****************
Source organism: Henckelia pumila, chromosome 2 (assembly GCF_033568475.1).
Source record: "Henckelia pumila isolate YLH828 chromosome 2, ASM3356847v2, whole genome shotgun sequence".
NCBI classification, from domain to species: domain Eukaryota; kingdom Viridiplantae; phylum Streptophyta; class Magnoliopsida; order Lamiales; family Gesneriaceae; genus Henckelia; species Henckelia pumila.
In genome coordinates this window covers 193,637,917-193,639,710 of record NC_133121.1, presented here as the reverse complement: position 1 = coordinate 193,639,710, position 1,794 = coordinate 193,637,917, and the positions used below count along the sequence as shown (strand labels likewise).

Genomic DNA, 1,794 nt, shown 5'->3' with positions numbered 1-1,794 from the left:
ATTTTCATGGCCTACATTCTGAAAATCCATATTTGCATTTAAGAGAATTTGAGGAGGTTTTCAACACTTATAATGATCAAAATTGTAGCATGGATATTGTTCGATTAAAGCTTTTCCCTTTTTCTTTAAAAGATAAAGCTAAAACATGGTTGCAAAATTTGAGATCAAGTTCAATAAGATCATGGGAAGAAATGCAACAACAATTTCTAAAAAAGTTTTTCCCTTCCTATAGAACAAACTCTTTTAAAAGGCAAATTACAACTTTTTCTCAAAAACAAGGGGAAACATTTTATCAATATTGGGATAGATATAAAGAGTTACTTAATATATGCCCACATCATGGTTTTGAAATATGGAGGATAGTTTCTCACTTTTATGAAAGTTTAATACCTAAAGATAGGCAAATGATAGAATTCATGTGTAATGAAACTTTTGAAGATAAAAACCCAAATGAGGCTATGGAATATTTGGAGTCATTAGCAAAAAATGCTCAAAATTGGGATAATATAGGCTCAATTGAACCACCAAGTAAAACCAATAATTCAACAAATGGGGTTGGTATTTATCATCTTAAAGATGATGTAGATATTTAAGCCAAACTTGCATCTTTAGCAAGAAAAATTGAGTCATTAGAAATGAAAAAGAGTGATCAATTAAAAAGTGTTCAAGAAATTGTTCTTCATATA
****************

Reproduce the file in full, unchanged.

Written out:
Source organism: Henckelia pumila, chromosome 2 (assembly GCF_033568475.1).
Source record: "Henckelia pumila isolate YLH828 chromosome 2, ASM3356847v2, whole genome shotgun sequence".
NCBI classification, from domain to species: domain Eukaryota; kingdom Viridiplantae; phylum Streptophyta; class Magnoliopsida; order Lamiales; family Gesneriaceae; genus Henckelia; species Henckelia pumila.
In genome coordinates this window covers 193,637,917-193,639,710 of record NC_133121.1, presented here as the reverse complement: position 1 = coordinate 193,639,710, position 1,794 = coordinate 193,637,917, and the positions used below count along the sequence as shown (strand labels likewise).

Genomic DNA, 1,794 nt, shown 5'->3' with positions numbered 1-1,794 from the left:
ATTTTCATGGCCTACATTCTGAAAATCCATATTTGCATTTAAGAGAATTTGAGGAGGTTTTCAACACTTATAATGATCAAAATTGTAGCATGGATATTGTTCGATTAAAGCTTTTCCCTTTTTCTTTAAAAGATAAAGCTAAAACATGGTTGCAAAATTTGAGATCAAGTTCAATAAGATCATGGGAAGAAATGCAACAACAATTTCTAAAAAAGTTTTTCCCTTCCTATAGAACAAACTCTTTTAAAAGGCAAATTACAACTTTTTCTCAAAAACAAGGGGAAACATTTTATCAATATTGGGATAGATATAAAGAGTTACTTAATATATGCCCACATCATGGTTTTGAAATATGGAGGATAGTTTCTCACTTTTATGAAAGTTTAATACCTAAAGATAGGCAAATGATAGAATTCATGTGTAATGAAACTTTTGAAGATAAAAACCCAAATGAGGCTATGGAATATTTGGAGTCATTAGCAAAAAATGCTCAAAATTGGGATAATATAGGCTCAATTGAACCACCAAGTAAAACCAATAATTCAACAAATGGGGTTGGTATTTATCATCTTAAAGATGATGTAGATATTTAAGCCAAACTTGCATCTTTAGCAAGAAAAATTGAGTCATTAGAAATGAAAAAGAGTGATCAATTAAAAAGTGTTCAAGAAATTGTTCTTCATATA